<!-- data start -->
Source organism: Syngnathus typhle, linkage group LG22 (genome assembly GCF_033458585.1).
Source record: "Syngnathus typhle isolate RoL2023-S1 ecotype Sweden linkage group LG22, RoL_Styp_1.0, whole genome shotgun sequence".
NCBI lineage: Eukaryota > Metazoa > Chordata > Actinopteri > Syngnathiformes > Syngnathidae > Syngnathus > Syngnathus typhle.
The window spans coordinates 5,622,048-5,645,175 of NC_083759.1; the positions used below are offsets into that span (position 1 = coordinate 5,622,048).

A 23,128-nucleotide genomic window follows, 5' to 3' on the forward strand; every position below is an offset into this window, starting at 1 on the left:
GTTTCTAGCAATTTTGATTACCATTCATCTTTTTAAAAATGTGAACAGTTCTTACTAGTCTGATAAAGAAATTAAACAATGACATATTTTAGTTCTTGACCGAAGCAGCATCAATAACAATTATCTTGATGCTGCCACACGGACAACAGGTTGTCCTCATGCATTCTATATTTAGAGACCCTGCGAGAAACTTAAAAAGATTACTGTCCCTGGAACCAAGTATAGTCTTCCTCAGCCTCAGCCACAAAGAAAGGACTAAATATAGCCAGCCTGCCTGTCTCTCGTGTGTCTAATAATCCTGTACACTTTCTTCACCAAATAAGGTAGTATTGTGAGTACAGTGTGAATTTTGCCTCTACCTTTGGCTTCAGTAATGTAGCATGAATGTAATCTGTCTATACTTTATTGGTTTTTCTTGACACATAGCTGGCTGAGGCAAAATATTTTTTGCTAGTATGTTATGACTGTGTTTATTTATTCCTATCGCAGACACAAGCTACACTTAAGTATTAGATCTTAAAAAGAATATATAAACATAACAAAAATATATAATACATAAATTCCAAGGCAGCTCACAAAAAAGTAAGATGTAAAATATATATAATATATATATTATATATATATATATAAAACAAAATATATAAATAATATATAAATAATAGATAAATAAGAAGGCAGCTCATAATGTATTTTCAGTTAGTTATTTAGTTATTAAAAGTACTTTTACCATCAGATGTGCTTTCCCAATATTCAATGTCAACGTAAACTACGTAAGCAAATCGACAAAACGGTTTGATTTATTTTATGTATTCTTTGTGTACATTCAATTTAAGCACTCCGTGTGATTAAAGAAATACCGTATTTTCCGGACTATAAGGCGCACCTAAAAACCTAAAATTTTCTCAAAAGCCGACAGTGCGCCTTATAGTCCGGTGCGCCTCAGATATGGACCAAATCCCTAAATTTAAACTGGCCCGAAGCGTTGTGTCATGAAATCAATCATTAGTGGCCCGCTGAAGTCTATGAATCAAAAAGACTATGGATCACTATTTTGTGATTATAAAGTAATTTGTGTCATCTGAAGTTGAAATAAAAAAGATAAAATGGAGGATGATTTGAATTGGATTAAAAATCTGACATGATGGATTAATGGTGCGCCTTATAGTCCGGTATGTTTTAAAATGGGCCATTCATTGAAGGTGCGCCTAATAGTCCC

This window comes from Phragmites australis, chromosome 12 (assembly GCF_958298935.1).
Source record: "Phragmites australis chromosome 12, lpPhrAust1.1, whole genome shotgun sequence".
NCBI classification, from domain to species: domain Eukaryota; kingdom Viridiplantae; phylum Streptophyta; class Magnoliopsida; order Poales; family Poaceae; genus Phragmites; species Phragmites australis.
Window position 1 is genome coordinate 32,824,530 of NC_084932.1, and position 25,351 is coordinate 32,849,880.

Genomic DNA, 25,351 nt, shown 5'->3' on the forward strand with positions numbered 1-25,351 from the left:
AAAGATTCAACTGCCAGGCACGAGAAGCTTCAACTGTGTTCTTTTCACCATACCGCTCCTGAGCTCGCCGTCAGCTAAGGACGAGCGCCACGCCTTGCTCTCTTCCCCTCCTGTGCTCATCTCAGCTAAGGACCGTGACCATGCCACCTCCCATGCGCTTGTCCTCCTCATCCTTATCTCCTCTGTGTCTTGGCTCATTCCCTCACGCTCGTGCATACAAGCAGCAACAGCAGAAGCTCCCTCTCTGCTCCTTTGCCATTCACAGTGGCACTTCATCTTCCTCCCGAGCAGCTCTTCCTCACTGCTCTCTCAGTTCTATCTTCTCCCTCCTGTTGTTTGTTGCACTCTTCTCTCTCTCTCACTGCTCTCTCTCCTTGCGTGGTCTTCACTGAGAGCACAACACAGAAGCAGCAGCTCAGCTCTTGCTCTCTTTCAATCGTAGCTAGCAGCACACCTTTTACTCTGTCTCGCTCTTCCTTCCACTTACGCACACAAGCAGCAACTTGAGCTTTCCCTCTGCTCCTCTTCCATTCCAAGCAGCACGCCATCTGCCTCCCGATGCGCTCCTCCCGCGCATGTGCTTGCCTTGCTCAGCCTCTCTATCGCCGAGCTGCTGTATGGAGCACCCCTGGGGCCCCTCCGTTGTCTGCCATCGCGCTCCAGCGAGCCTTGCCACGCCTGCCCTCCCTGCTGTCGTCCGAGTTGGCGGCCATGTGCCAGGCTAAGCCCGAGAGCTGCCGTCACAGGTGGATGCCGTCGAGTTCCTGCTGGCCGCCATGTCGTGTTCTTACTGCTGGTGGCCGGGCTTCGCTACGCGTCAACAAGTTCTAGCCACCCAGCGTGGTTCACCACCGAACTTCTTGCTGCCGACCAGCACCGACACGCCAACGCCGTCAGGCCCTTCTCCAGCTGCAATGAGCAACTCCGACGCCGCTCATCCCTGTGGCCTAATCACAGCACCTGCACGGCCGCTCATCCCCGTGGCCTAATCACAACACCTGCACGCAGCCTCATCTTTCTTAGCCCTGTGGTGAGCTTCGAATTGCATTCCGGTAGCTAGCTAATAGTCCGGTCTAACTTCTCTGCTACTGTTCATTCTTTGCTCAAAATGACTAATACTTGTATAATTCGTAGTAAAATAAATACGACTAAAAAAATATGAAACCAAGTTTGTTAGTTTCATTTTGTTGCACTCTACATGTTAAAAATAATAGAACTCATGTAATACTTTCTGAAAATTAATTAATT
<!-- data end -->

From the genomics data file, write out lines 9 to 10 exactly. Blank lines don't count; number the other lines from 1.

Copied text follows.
NCBI classification, from domain to species: domain Eukaryota; kingdom Viridiplantae; phylum Streptophyta; class Magnoliopsida; order Poales; family Poaceae; genus Phragmites; species Phragmites australis.
Window position 1 is genome coordinate 32,824,530 of NC_084932.1, and position 25,351 is coordinate 32,849,880.